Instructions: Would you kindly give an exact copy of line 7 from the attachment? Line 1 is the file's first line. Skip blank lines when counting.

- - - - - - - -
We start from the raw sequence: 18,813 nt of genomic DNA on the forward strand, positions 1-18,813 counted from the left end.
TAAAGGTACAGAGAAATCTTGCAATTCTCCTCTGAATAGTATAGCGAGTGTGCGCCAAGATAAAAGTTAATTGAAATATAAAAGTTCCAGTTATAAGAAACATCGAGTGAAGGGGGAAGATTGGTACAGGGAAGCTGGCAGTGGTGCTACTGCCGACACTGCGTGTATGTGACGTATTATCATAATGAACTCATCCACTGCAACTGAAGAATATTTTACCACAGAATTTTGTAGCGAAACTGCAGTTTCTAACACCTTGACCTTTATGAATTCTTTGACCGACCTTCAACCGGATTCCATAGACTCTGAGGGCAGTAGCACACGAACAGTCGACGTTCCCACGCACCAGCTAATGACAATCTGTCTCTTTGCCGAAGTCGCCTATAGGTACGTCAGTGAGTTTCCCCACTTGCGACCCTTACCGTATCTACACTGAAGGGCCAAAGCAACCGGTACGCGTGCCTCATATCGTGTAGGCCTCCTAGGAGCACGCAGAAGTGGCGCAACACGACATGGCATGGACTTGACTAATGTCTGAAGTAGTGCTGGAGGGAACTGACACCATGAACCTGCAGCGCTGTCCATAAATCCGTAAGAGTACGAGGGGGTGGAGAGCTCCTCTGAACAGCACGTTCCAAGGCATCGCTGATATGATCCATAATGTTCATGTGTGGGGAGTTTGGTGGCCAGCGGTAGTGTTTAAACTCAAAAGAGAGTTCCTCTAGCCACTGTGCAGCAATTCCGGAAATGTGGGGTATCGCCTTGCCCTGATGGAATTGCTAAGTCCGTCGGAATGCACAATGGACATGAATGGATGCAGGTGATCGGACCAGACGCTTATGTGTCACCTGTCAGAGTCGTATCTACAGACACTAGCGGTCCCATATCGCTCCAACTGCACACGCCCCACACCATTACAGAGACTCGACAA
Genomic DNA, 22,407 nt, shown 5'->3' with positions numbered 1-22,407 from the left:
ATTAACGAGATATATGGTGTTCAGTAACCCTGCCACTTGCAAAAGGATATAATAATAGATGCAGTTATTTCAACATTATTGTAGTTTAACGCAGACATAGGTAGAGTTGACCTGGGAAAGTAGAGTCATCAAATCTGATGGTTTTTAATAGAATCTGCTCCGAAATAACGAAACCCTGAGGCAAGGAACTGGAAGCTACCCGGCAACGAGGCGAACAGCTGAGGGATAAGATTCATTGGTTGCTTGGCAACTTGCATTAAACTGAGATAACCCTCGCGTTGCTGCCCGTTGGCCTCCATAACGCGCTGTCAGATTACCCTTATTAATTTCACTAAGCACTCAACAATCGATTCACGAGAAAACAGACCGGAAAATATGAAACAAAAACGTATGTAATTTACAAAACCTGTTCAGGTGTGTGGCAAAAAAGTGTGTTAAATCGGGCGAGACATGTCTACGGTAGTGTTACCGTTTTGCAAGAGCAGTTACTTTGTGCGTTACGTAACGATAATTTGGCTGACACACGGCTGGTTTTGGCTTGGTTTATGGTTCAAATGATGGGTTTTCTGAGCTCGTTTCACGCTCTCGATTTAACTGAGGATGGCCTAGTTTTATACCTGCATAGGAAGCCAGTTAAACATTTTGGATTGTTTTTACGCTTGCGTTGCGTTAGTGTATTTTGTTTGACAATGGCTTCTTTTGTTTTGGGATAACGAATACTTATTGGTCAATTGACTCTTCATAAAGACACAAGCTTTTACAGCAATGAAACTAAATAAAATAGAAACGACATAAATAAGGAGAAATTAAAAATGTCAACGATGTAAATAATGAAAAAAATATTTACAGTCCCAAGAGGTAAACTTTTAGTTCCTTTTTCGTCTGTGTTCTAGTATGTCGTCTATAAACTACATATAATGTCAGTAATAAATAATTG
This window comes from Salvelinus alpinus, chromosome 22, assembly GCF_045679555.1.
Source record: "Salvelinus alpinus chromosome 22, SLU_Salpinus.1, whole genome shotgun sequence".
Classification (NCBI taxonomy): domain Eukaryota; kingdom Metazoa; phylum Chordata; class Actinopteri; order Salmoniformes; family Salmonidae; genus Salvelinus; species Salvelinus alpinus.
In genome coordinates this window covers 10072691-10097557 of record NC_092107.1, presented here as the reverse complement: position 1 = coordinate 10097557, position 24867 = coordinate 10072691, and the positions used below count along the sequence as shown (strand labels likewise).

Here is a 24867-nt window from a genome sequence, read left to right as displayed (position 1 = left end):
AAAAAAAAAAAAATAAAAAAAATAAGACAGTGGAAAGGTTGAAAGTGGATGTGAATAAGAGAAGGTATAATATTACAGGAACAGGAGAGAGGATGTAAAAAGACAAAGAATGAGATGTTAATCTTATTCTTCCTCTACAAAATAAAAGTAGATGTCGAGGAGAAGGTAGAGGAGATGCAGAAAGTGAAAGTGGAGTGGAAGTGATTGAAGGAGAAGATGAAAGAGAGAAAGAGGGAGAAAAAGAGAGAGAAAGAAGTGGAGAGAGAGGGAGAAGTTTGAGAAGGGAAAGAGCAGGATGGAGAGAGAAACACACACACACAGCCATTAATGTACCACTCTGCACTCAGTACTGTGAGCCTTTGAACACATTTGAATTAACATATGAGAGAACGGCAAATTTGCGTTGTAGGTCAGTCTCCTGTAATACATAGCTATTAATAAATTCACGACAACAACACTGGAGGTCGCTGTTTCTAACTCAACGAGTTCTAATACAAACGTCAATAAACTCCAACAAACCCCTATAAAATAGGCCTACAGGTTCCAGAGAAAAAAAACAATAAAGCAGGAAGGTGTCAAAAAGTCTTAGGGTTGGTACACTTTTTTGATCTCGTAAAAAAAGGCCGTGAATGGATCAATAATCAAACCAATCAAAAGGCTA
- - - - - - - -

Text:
Classification (NCBI taxonomy): domain Eukaryota; kingdom Metazoa; phylum Chordata; class Actinopteri; order Salmoniformes; family Salmonidae; genus Salvelinus; species Salvelinus alpinus.